The Moon rises at 1.30 EST and will wash out the skies, but before then it could be good.
Here's the official International Astronomical Union announcement for your reading pleasure:
Subject: CBET 773: 20061212 : GEMINID AND URSID METEORS 2006
Electronic Telegram No. 773
Central Bureau for Astronomical Telegrams
INTERNATIONAL ASTRONOMICAL UNION
M.S. 18, Smithsonian Astrophysical Observatory
Cambridge, MA 02138, U.S.A.
IAUSUBS@CFA.HARVARD.EDU or FAX 617-495-7231 (subscriptions)
GEMINID AND URSID METEORS 2006
P. Jenniskens, SETI Institute, reports that the Geminid meteors from (3200) Phaethon should peak at ZHR = 130 +/- 20 meteors/hr on 2006 Dec. 14d08h48m UT, with a FWHM of 26 hr (Jenniskens 2006, Meteor Showers and Their Parent Comets, Cambridge Univ. Press, p. 397). A waning 31-percent crescent moon will not interfere before 1 a.m. local time. Meteors should radiate from a geocentric radiant of R.A. = 113.8 deg, Decl. = +32.4 deg (equinox 2000.0), with velocities of V_g = 34.6 km/s. On average, Geminids are fainter in the days leading up to the peak than they are following the peak; at its peak, the magnitude-distribution index (cf. CBET 710) is predicted to be chi = 2.7.
Jenniskens adds that E. Lyytinen and M. Nissinen (Helsinki, Finland) have identified an encounter of the earth with the 75-revolution dust trail (dating back to 996 AD) of comet 8P/Tuttle around 2006 Dec. 22d19h27m UT, with meteoroids in the earth's path between 18h10m and 20h50m, depending on the adopted value for nongravitational acceleration (this updates Jenniskens 2006, Meteor Showers and their Parent Comets, Cambridge Univ. Press, p. 641).
A 6-percent moon in Cap will not interfere. Meteors should radiate from a geocentric radiant of R.A. = 217.56 deg, Decl. = +74.93 deg (equinox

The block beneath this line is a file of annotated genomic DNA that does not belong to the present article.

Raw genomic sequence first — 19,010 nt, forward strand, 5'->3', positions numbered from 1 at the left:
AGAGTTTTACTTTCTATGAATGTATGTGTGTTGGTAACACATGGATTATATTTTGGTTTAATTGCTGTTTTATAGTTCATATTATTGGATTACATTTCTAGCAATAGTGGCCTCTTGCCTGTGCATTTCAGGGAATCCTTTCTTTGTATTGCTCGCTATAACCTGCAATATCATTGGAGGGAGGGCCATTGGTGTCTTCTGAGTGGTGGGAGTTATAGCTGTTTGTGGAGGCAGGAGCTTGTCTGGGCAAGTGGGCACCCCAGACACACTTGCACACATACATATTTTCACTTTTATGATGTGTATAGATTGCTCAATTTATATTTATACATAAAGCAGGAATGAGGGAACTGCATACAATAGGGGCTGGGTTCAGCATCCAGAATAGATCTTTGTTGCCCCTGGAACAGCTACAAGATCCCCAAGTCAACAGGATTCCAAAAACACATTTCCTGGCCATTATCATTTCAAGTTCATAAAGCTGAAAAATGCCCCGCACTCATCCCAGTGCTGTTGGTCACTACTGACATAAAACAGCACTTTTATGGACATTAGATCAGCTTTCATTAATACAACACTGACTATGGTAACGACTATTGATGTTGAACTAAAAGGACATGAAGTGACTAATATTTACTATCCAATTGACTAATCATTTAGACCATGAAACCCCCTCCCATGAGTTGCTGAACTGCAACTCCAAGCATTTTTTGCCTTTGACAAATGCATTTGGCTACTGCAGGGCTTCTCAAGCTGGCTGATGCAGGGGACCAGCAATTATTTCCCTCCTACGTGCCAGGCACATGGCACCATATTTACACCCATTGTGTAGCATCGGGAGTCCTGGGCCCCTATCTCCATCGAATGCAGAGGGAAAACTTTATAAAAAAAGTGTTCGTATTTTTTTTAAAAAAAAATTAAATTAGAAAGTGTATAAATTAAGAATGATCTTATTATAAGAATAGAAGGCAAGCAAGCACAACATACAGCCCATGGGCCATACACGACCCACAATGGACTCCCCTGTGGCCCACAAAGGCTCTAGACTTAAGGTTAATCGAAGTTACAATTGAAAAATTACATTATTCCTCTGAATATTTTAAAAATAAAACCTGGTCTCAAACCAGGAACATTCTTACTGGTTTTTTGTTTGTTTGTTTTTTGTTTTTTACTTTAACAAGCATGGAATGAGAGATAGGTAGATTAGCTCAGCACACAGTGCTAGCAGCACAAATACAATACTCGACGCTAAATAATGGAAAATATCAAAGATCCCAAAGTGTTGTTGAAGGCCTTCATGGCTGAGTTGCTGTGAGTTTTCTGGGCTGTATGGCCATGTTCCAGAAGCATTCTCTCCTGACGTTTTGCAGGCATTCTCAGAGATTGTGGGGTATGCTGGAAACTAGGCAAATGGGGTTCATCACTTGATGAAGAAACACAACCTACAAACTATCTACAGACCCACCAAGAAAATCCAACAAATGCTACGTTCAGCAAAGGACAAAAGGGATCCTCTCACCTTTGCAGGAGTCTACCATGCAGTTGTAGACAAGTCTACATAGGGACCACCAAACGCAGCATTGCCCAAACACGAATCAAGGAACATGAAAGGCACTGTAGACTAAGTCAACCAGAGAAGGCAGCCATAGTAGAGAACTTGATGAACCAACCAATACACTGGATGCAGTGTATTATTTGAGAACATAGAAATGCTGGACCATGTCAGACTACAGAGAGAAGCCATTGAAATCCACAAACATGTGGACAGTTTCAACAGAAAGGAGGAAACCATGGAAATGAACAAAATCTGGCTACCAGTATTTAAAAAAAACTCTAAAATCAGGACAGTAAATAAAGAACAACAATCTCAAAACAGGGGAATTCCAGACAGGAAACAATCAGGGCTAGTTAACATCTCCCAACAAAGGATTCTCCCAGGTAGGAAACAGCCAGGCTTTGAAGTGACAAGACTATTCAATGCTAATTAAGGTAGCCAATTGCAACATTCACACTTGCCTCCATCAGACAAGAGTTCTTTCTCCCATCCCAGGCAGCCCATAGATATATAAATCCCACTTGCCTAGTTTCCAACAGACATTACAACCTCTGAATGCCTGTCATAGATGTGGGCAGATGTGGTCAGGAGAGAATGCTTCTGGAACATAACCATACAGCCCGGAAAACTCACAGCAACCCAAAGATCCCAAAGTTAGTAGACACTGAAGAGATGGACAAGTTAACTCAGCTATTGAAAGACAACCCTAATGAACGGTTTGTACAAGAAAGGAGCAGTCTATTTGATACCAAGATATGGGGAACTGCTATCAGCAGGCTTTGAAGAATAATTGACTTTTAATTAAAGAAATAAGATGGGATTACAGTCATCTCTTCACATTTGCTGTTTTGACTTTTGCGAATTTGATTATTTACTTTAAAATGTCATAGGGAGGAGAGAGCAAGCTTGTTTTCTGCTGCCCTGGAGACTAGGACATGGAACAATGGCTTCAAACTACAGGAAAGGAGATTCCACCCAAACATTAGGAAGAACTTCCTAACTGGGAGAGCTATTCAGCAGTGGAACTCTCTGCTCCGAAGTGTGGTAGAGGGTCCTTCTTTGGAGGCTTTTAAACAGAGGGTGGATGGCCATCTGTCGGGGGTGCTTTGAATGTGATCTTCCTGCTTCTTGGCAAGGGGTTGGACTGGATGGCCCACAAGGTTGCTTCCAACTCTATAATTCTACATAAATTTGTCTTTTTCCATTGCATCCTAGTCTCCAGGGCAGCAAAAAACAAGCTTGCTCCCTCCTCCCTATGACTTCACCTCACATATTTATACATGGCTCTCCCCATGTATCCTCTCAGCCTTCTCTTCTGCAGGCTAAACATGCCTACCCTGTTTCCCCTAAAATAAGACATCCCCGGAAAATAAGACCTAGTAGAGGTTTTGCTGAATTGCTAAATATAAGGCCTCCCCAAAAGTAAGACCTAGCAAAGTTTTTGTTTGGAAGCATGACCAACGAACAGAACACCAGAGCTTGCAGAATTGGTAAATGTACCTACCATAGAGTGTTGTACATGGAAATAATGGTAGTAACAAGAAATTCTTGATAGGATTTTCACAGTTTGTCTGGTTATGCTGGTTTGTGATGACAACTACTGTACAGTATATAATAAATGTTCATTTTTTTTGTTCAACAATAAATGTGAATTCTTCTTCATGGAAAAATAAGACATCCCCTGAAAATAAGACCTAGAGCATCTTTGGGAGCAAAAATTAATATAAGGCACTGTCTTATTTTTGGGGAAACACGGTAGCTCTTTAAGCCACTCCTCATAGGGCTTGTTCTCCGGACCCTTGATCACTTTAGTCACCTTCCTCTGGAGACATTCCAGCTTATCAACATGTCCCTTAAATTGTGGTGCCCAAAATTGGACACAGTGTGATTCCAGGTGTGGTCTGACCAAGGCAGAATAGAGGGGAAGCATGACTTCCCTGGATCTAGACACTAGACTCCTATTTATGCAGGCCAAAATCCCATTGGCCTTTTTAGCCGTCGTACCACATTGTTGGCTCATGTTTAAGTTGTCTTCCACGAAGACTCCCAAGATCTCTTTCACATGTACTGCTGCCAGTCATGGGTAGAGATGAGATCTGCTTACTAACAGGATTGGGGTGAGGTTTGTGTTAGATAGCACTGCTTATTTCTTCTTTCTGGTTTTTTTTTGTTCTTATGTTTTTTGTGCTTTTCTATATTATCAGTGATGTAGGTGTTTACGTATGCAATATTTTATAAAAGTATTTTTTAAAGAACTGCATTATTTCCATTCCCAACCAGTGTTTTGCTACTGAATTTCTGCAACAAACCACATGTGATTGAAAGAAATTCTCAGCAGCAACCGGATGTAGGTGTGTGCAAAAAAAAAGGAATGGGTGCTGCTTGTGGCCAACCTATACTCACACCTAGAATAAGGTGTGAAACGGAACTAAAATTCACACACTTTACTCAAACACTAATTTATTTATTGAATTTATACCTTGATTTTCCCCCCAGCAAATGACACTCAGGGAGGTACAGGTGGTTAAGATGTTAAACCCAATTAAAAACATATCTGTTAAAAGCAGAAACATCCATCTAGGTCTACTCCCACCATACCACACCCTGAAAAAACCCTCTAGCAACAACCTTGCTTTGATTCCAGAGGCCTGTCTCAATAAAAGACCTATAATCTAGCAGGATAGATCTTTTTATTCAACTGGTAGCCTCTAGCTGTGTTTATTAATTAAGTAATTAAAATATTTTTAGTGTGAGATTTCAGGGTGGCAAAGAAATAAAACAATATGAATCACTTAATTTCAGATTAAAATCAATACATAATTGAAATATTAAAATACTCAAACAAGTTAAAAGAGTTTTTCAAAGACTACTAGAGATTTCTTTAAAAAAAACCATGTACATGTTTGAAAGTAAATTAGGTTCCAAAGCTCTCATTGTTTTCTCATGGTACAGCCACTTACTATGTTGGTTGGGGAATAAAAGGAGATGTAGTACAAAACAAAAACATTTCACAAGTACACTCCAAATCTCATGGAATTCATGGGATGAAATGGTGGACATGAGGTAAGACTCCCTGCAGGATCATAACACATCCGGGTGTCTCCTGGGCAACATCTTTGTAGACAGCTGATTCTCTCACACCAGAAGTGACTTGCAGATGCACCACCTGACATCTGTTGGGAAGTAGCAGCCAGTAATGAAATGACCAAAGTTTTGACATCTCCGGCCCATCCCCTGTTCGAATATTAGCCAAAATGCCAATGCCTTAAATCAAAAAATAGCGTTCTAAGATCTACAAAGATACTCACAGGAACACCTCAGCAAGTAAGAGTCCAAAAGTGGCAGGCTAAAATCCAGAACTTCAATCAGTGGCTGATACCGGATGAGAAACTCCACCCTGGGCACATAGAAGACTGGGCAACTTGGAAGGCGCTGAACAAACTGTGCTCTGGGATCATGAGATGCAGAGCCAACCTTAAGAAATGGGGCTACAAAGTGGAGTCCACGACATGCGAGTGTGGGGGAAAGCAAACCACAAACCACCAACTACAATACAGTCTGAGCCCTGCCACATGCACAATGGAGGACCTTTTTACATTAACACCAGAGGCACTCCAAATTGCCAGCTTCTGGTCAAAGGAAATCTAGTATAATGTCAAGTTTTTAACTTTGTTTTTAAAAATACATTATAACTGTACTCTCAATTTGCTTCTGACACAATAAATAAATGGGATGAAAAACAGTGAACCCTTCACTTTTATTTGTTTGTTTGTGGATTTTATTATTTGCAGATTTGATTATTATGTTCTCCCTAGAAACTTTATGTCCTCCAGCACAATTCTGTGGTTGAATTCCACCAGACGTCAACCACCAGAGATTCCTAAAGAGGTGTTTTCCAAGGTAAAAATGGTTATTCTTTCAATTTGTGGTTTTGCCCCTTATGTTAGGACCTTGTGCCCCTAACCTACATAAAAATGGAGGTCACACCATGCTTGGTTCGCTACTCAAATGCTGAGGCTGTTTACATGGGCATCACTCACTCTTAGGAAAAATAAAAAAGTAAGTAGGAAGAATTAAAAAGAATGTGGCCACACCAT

2000.0), with velocities of V_g = 33.83 km/s. Particles could be mostly faint with a magnitude-distrubtion index of chi around 2.8. A predicted peak rate of ZHR around 35 meteors/hr would be about three times that of the annual Ursids. The calculations assume that, back in 996 AD, 8P/Tuttle behaved much as it does now. The previous oldest trail traced into the earth's path (in AD 2000) is dated to AD 1405. The meteoroid orbits are not strongly perturbed by Jupiter, so that the meteoroids tend to accumulate over time in a component called a "filament" (such filaments are known from comets 109P, 55P, 1P, and 8P). Jenniskens also points out that it is possible that a broader (FWHM = 8.5 hr) filament dust component will return, peaking at around 2006 Dec. 22d17h38m with ZHR around 39 meteors/hr and with chi = 2.6. That filament was seen before 1982 and in 1993-1998, during previous returns of the comet to perihelion. The 1945 display was identified by Jenniskens et al. (2002, Icarus 159, 197-209) as due to a more-or-less well-behaved dust trailet ejected in 1392; the calculated peak time of the shower was 1945 Dec. 22d18h29m UT, close to the time of the observations. Comet 8P/Tuttle is due back at perihelion on 2008 Jan. 26.9 TT (MPC 54167).